The Kizashi’s high specification and low price are compelling motivators for the private buyers who are almost certain to make up the majority of 500 buyers Suzuki forecasts every year. Carbon dioxide emissions of 191g/km and a benefit-in-kind tax liability of 28 percent (compared with 25 percent for a like-for-like Mondeo) make it unlikely to find buyers on company car fleets.
With prices just announced, our sources couldn’t supply a residual value forecast for the Kizashi at the time that these words were written, but don’t expect outstanding numbers. Petrol-powered saloons of this size are usually prone to shedding value. Limited used supply may be something of a saving grace but, just as Citroën discovered with its C6, it can’t hold back the tide of depreciation forever.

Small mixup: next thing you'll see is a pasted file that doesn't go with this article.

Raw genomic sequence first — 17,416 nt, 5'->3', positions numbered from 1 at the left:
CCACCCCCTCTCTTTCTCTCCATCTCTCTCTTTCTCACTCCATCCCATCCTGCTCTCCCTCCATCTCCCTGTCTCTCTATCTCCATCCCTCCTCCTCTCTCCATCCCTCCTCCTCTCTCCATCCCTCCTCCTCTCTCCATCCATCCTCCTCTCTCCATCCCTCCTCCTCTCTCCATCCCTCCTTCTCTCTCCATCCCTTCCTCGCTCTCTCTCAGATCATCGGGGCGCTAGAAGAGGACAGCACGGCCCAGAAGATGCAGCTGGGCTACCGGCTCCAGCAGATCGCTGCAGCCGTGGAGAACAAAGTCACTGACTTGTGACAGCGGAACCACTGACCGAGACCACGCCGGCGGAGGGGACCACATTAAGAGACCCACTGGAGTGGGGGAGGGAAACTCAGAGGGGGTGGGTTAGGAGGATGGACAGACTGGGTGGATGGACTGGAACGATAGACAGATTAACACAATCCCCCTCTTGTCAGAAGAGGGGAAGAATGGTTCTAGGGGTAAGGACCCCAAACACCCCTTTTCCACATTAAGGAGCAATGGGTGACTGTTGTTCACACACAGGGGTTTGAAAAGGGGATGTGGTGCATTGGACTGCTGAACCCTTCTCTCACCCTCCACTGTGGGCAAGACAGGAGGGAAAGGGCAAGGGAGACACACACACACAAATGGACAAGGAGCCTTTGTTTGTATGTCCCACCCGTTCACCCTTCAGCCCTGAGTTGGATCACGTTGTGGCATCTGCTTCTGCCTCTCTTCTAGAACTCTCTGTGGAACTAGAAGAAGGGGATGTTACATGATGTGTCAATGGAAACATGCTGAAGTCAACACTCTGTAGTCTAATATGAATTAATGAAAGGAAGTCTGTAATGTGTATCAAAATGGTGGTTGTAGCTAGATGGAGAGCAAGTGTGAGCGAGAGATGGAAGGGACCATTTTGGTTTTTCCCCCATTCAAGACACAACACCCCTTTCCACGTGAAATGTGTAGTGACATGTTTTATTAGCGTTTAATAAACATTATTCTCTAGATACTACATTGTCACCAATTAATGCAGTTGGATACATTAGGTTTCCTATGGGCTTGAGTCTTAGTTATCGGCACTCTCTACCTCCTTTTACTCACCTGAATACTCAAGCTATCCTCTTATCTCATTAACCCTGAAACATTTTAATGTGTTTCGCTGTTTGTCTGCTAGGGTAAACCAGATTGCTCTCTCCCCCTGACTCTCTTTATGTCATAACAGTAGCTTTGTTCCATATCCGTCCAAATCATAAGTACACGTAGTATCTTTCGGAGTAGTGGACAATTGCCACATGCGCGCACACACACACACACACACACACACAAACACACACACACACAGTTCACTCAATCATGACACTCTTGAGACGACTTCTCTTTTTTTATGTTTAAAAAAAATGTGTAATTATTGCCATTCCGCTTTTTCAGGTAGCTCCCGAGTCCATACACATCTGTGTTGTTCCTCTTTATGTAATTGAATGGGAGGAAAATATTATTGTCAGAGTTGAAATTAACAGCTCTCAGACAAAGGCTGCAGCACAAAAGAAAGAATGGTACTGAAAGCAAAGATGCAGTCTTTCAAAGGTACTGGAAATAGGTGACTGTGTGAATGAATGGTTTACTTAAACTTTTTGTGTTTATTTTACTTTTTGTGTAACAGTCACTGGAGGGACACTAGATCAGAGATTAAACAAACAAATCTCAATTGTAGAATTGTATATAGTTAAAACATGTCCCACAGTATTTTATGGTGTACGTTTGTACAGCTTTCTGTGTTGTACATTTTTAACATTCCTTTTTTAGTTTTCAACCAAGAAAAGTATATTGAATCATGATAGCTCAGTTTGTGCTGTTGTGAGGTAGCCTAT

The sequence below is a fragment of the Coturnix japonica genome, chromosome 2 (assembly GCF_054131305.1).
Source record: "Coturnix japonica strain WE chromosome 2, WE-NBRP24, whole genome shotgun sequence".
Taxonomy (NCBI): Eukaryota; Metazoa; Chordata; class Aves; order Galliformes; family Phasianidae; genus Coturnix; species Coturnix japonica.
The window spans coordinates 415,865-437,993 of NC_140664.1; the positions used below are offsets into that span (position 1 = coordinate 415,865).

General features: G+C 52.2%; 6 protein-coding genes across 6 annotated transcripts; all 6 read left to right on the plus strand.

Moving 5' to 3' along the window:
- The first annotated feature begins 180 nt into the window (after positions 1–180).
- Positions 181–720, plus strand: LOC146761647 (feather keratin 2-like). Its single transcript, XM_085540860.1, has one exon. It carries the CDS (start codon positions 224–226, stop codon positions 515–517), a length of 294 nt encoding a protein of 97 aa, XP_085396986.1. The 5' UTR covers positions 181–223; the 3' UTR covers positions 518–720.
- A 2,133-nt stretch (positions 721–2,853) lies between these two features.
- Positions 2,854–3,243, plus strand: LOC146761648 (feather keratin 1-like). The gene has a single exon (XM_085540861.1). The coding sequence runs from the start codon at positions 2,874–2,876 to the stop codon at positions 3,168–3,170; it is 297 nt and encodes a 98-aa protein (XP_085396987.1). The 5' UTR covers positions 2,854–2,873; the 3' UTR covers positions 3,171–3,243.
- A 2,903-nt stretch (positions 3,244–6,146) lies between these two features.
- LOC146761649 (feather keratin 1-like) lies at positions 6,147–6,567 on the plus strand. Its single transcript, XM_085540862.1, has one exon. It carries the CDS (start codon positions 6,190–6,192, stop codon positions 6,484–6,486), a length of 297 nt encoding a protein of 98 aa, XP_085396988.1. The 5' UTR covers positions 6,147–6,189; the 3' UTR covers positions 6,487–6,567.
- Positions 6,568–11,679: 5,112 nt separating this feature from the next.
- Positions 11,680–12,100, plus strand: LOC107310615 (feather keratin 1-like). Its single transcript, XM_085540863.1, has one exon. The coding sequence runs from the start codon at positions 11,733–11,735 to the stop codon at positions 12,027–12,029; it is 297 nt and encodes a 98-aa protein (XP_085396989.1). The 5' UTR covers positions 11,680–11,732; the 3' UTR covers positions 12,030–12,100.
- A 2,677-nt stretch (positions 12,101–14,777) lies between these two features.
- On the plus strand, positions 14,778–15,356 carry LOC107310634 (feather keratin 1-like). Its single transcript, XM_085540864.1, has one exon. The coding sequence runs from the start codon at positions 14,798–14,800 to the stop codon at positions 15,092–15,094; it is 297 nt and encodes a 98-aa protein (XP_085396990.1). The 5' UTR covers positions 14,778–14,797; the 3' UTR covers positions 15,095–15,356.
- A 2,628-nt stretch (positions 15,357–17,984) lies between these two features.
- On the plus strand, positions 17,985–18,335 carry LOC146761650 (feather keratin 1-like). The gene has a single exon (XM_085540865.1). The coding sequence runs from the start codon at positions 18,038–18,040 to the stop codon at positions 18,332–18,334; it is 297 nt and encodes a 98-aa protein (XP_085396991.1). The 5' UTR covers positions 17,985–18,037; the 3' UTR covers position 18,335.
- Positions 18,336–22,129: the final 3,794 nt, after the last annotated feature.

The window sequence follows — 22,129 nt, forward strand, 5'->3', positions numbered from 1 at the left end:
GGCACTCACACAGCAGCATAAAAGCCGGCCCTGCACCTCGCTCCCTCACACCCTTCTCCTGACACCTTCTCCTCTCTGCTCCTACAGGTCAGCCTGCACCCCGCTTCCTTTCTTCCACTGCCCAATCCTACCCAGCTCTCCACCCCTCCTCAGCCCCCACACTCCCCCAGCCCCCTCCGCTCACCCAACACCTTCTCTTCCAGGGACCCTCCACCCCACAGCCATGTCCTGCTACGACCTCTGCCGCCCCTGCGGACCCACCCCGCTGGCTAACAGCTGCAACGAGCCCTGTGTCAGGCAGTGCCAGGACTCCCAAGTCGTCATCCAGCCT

Economy should be this gearbox’s redeeming characteristic but, mated to a fairly large four-cylinder petrol engine, it struggles towards unexceptional results. We had hoped for better than 37.9mpg from our touring test. Urban fuel efficiency is more likely to meet your expectations but remains, at best, pretty average.